Maillet's path to UNB is like most other players currently toiling in USports men's hockey in that he was a former CHL undrafted player who used the opportunity once his junior eligibility was up to go back to school. Maillet was a high-scoring member of the QMJHL's Victoriaville Tigres before moving into university hockey in 2013-14. In three seasons with UNB, he's continued his torrid scoring pace in averaging nearly 1.5 points per game in three seasons. He was USports Player of the Year and he was the Tournament MVP this season. Clearly, the kid can score and he's good at what he does.
Maillet helped UNB to another USports National Men's Hockey Championship this spring, and now the Reign are going to see if he can help them in their quest for a Calder Cup. Maillet shouldn't look out of step in the AHL, but the speed of the game might require some adjustments to his game. Maillet seemed to find the right places to be in the games I saw him in, so he has the vision needed to be a scoring threat at any level as long as he can adjust to the speed of the game.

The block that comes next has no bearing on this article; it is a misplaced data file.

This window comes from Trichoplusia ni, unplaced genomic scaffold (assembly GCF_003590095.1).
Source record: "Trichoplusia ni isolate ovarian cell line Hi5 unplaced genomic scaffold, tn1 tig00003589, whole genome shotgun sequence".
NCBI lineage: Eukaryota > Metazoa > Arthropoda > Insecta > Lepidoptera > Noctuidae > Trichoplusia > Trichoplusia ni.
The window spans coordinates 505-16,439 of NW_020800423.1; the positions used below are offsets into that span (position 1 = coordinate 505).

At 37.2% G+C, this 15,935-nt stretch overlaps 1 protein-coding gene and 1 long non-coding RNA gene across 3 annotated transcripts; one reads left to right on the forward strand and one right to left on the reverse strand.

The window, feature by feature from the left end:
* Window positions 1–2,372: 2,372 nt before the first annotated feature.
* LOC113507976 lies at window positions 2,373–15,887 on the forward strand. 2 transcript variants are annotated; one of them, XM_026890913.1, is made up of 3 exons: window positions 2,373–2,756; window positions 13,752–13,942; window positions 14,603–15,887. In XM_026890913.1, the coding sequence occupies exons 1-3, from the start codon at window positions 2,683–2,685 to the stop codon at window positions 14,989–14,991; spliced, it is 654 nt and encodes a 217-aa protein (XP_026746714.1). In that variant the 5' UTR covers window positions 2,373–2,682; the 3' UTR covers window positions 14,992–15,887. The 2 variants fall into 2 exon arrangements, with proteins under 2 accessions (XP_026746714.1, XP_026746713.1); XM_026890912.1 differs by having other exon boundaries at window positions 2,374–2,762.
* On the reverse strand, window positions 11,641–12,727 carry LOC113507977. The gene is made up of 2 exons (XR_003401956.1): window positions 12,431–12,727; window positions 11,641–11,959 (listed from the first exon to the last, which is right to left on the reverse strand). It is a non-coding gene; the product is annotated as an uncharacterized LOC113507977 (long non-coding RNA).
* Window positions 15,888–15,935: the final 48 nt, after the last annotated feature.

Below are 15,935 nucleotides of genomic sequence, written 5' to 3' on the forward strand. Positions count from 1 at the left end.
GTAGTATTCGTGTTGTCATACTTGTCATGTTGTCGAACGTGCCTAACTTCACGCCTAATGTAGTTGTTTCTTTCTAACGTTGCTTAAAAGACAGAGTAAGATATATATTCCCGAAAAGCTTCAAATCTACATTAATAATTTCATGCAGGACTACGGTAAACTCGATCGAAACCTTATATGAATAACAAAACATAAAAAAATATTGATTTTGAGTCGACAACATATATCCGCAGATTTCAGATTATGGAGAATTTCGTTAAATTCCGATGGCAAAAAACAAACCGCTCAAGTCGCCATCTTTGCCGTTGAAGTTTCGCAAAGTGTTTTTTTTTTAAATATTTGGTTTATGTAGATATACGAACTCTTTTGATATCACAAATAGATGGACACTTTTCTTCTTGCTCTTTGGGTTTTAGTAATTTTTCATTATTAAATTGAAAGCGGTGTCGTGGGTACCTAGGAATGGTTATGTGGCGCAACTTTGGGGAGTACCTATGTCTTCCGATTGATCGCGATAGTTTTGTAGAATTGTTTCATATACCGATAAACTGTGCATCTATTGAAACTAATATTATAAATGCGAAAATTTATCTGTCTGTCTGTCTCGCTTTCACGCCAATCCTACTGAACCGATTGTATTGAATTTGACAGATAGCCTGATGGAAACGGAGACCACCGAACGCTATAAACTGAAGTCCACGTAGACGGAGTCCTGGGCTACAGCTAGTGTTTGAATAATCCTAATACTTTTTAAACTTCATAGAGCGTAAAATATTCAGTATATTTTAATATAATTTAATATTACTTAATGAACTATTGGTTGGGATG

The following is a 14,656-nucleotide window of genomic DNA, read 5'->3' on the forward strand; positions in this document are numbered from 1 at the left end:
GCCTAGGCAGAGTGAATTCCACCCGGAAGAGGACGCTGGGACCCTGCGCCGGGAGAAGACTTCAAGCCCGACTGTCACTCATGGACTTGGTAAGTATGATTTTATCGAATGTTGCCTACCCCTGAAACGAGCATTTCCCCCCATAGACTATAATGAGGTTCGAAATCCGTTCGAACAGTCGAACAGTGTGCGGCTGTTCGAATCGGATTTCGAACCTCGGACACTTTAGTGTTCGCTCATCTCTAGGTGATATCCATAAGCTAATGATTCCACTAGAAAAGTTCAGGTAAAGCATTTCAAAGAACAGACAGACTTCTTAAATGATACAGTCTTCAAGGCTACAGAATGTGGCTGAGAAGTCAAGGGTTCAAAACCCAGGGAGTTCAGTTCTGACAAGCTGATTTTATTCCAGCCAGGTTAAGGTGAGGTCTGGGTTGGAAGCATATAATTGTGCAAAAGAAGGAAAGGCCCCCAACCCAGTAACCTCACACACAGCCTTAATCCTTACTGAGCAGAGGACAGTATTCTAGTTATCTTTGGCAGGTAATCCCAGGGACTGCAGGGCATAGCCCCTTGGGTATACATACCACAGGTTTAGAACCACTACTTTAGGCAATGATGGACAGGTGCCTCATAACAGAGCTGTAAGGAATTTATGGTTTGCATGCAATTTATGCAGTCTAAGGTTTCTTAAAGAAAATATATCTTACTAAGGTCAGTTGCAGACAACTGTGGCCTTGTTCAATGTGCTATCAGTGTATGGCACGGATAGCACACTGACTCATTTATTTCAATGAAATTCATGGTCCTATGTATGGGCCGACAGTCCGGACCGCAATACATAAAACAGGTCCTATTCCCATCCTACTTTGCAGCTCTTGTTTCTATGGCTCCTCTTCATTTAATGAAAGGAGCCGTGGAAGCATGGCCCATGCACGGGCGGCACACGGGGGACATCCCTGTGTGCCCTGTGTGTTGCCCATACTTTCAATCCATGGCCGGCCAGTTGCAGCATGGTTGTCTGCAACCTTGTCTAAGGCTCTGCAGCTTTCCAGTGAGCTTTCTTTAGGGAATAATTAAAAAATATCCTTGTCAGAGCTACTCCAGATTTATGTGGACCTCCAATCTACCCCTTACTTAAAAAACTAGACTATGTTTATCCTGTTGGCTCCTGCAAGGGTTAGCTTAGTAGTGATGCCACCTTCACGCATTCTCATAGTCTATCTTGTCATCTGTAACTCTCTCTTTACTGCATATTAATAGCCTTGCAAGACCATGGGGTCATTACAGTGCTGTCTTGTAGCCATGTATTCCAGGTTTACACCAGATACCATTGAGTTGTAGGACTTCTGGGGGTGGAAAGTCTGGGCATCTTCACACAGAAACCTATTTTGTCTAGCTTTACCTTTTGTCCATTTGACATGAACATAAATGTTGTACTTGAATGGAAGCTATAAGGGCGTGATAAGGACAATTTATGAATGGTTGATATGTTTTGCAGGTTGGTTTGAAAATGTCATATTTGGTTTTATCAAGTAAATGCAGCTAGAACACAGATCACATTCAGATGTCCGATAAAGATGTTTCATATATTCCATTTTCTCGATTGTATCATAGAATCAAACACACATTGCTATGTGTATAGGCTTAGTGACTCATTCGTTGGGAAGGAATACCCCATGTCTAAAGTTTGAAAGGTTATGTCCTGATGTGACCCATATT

Let's go to his first practice and interview with the Reign!
As Maillet stated, he needs to adjust to the speed of the AHL just as I did, but he's been a scoring star at every level so I suspect he'll adapt well in the AHL ranks. As Maillet stated, he'll use his speed and try to score some goals which he's also done at every level. Personally, this is a fantastic signing by the Reign, and it should pay off in spades as Maillet settles into his pro career.
If there's a major segment of hockey players who the North American teams seem to miss out on each and every year, it's those men playing in USports in Canada. There should be teams taking a shot with players such as Calgary's Elgin Pearce and Carleton's Michael McNamee, but Ontario and the Los Angeles Kings picked up the best player this season in Maillet who has 166 points in 101 games over his U Sports career. Perhaps some of the Canadian teams needing help should be looking in their own backyards for players who can make an impact within their organizations.
Congratulations, Philippe, and best of luck in California!
Until next time, keep your sticks on the ice!